Essays

Panic

roughsea
[Image: Close up of turbulent, foamy water crashing towards the camera. Grey, white, and light green tones]. Photo by RaspberryLime.

 

CW: description of panic attacks, mental health issues, negative self-talk

I woke up last night to a full blown panic attack.

I had fallen asleep with some sad feelings. I was in a bit of a funk but didn’t know exactly why. I had some theories. I decided to sleep on it. Sometimes that helps.

The temperature outside dropped very low. The wind roared against my window. Cool air slipped silently into my room.

I woke up shaking uncontrollably but didn’t realize I was cold.

Hundreds of thoughts were racing through my brain, competing for attention. I couldn’t parse them. I couldn’t pull them apart for examination. They were a mess, and they didn’t make any sense, but they all felt real.

Thoughts like:

“He doesn’t care about you”.

“It’s over”.

“You’re a fuck up”.

“You’re useless”.

“You’re selfish”.

“You’re alone. You’ll always be alone”.

“You’re pathetic”.

“No one cares about you”.

I couldn’t keep up with it all, the cyclone in my brain.

Along with these thoughts, I felt a powerful desire to do something destructive: to send a slew of accusatory texts, blow something up, and push someone away to affirm the idea that I will always be alone.

Then I realized I was cold. I was shaking because I was cold, not because I was useless or selfish or pathetic or alone, but because my room had gotten fucking cold. I got out of bed and switched on my space heater, then dove back under the covers and curled into a ball for warmth.

Slowly, the room and my body began to warm up. My heart rate slowed. My shaking became less violent and then stopped altogether. There only remained a lingering feeling of dread in my stomach.

“I’m alright, I’m alright,” I reassured myself. “I just need to warm up”.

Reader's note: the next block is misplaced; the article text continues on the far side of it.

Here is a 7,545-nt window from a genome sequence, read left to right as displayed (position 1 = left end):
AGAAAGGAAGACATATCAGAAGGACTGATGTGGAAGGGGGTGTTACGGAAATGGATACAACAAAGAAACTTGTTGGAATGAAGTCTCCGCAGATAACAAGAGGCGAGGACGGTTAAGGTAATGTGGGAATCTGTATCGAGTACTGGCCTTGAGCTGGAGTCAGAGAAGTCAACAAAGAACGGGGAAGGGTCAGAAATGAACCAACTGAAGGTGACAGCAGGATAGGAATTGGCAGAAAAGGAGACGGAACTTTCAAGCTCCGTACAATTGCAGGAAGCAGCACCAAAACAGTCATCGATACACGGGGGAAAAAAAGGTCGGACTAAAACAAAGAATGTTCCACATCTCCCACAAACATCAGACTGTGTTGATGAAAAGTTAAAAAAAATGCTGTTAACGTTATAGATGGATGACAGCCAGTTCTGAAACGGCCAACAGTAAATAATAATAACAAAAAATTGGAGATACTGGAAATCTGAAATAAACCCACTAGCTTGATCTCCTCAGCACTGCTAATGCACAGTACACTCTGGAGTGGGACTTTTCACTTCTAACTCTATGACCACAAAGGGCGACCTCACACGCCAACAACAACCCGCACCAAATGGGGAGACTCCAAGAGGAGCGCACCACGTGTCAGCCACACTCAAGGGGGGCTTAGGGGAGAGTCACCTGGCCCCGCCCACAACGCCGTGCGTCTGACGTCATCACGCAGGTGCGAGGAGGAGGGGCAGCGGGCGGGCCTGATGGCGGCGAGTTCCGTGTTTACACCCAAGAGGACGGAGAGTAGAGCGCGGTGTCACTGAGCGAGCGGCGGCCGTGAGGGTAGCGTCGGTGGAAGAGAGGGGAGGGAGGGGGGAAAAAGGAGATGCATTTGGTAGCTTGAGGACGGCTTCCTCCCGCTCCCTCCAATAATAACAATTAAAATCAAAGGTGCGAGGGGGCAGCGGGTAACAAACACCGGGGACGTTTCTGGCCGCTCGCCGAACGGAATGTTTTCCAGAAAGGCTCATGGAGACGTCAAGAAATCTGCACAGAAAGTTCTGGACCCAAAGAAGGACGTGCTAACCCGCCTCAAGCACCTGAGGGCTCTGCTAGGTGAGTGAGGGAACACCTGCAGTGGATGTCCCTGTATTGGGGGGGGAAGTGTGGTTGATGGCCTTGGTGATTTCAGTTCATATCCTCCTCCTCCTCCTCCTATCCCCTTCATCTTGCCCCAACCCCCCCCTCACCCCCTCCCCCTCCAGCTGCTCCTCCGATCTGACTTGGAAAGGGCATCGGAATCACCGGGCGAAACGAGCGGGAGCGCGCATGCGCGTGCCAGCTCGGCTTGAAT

Eventually, I fell back asleep. I woke up several hours later in my normal state and thought, “What the hell was that?”

I’ve been having panic attacks since my early twenties. I was in university when they first hit. Though I’ve lived with an anxiety disorder my entire life, the panic attacks bowled me over when they first showed up. It took me a while to develop coping mechanisms for them. They consisted of surges of intense anxiety and fear like I’d never experienced before, irrational and hopeless thoughts, shortness of breath/feeling an inability to breathe, a tightness in my chest, a racing heartbeat, and generally feeling like I was dying/going to die. They almost always happened at night. I struggled with insomnia in school as well and the panic attacks reacted cyclically with that. I’d often struggle to fall asleep for hours, eventually clock out for twenty minutes or so, and then wake up in a panic and be wide awake for hours afterwards. That or I would have an attack because I couldn’t sleep and the deprivation was interfering with my ability to go to classes, study, write papers, and do exams. I was chronically exhausted, stressed, and anxious. I was living on my own for the first time in the middle of a big city where I knew almost no one. My roommates weren’t exactly the friendliest bunch and my school didn’t have a great track record as a warm, welcoming place. I was putting an immense amount of pressure on myself to perform as well as I had in high school, even though the expectations were much higher. I was struggling financially, living off of OSAP loans and paying too much for rent every month. These circumstances were ripe for my mental health to take a nosedive and the panic attacks subsequently developed.

One of the most important non-academic things I learned during my years in university was how to cope with panic, when the rational portion of your brain shuts down and the fear-based, animal brain takes over. I developed strong abilities to self-soothe, ride out the fear, and practice self-care following an attack.

I’m in a much better place now than I was back then, so last night caught me by surprise. I haven’t had an attack like that for almost a year. I wasn’t prepared for one, and for a little while there, it seemed like all my coping skills had gone out the window. It’s always challenging when the panic sneaks up on me when I’m half-awake because for a while, nothing really makes sense and I can’t take the wheel because I don’t even know where the wheel is.

But I did it. Those skills I developed a few years ago came back. I remembered. I rode it out, self-soothed, and even managed to fall back to sleep. I also didn’t do any of the destructive things my panicked brain was compelling me to do.

So, there’s another bad night under my belt and one more small victory too.

2 thoughts on “Panic”

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